Where does that leave us? Well, for myself I think I have my own folklore of the Pleiades now, still as seven sisters but as Fairy Queens. My own holidays will be changing to adapt to this new system (old system?) because I feel that it is profoundly important. I haven’t worked out all the details yet, specifically when it makes sense to honor the new year*, but I know that these four main points are times to celebrate and I can work with that. The acronychal rising is the opening of the door. The culmination is the celestial fairy rade. The conjunction is the closing of the way. The heliacal rising is the return of the Sisters. The equinoxes are times to offer to them, specifically focused on opening the roads, while the other two holy days are more purely celebratory in nature, honoring the connection that has been created and reaffirming it.

I started this by talking about re-enchanting the world. Offering to them on the equinoxes and following the cycle of the Pleiades are ways I think we can do that. We can open the door and re-build the old connections, even if this means a human world that is more spirit filled and more wild. Not everything of the Otherworld is safe or gentle but we need Them as much as they need us and our world needs the balance they provide. Iceland taught me that as well.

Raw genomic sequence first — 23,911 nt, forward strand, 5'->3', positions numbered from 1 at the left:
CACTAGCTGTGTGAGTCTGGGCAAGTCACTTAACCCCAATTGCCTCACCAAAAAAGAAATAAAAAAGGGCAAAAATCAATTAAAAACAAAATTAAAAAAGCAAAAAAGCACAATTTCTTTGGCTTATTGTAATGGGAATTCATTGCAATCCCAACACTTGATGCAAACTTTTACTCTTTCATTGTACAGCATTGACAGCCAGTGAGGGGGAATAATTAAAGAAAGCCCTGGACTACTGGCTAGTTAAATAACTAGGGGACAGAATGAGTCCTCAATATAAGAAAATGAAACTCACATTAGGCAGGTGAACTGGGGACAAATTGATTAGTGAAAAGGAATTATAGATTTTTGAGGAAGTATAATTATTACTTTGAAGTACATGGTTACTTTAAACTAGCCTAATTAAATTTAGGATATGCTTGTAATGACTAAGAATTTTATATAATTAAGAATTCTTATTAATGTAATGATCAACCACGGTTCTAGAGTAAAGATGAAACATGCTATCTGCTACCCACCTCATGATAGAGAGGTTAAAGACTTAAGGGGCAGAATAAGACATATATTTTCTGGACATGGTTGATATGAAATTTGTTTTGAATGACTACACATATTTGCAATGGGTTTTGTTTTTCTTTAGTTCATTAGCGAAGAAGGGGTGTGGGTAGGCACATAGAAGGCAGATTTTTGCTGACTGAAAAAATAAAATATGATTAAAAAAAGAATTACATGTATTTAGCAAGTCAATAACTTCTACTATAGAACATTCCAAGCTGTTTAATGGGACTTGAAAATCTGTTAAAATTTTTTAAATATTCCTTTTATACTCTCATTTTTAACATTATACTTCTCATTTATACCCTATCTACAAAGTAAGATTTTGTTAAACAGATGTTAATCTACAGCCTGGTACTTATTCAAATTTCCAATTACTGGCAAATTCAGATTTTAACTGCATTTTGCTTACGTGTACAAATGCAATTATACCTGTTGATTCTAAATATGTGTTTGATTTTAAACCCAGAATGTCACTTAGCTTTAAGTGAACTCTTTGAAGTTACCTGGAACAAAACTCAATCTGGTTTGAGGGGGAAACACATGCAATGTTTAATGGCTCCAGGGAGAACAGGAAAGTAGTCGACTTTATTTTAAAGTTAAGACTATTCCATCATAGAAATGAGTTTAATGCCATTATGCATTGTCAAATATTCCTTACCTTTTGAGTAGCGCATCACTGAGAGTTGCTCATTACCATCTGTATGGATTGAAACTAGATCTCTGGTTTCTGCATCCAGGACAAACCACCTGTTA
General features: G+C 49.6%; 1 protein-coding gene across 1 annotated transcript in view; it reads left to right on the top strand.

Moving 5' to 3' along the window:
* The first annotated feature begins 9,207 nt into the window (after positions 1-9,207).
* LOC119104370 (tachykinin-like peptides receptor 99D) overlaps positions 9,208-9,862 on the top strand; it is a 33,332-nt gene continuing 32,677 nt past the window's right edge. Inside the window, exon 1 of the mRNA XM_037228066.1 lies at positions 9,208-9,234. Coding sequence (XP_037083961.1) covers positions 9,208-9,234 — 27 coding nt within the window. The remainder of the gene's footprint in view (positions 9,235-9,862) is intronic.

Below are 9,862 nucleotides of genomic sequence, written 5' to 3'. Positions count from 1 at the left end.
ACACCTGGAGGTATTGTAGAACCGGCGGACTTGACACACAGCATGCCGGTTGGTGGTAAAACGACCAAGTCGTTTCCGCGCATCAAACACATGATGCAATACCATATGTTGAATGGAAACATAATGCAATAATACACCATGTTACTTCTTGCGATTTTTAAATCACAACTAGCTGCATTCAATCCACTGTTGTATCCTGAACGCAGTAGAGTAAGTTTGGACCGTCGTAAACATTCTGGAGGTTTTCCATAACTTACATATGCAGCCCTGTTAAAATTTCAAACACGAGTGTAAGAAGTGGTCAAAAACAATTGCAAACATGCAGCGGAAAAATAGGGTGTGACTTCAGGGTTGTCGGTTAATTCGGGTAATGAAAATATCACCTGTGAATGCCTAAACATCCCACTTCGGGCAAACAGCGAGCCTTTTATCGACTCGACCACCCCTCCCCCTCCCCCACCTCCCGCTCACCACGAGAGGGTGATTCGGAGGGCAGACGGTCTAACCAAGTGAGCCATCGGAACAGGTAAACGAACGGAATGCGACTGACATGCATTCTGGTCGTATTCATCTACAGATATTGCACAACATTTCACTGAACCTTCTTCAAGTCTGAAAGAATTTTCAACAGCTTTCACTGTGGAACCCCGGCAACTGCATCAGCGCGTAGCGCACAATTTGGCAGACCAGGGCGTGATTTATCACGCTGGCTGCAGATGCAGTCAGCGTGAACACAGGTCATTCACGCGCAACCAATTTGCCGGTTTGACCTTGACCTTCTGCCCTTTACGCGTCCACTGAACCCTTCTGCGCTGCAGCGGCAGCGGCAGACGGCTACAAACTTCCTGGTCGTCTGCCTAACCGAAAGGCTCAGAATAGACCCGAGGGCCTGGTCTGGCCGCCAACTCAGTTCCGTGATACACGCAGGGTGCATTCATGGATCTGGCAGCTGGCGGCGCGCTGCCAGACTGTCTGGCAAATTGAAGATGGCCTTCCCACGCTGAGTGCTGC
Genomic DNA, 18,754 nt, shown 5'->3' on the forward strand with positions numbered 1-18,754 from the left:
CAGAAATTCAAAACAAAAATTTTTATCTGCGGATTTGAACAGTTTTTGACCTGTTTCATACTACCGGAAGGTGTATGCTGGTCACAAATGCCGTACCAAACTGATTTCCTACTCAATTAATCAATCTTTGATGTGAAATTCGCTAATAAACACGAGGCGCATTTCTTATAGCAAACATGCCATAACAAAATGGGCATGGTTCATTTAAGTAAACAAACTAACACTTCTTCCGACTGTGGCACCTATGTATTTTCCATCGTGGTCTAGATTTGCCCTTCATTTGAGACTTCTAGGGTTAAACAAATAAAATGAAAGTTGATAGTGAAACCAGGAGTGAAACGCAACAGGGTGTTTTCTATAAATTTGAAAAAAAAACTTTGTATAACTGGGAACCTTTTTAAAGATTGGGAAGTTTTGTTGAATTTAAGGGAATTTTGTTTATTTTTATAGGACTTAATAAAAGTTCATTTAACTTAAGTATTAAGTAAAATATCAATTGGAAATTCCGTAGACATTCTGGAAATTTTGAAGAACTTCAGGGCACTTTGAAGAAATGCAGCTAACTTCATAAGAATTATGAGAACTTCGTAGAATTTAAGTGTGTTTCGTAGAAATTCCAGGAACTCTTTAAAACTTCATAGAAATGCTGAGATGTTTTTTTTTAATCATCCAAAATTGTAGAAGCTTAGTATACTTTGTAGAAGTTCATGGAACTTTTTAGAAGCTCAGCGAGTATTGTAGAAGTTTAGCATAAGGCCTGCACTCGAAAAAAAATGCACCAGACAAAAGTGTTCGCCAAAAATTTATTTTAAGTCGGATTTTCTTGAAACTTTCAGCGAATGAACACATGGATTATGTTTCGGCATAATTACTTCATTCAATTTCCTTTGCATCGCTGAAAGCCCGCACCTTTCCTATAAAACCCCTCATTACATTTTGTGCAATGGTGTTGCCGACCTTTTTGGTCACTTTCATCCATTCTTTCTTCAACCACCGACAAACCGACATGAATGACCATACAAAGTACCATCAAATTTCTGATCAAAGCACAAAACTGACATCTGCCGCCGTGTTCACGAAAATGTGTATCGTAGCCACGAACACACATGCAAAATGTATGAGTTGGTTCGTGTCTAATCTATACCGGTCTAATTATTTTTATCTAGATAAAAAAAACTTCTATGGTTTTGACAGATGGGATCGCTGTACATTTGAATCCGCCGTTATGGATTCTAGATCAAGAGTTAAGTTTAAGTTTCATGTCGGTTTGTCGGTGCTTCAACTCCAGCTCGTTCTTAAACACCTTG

White, G., (2016) Star.Ships

Halpin, D., (2018) The Pleiades and Beltane 

Sparavigna, A., (2008) The Pleiades: The celestial herd of ancient timekeepers

Maunder, E., (1906) Heliacal Risings and Settings of Stars

Maclure, B.,  (2007) November is the Month of the Pleiades

---- (2017) Pleiades Star Cluster; aka the seven sisters

Murphy, A., (2017) Ancient Sites Dowth – Dubad

--- (2018) Ancient Astronomers of the Stone Age 

Resnick, J., (2016) Grianan of Aileach in Ireland Aligns to Equinoxes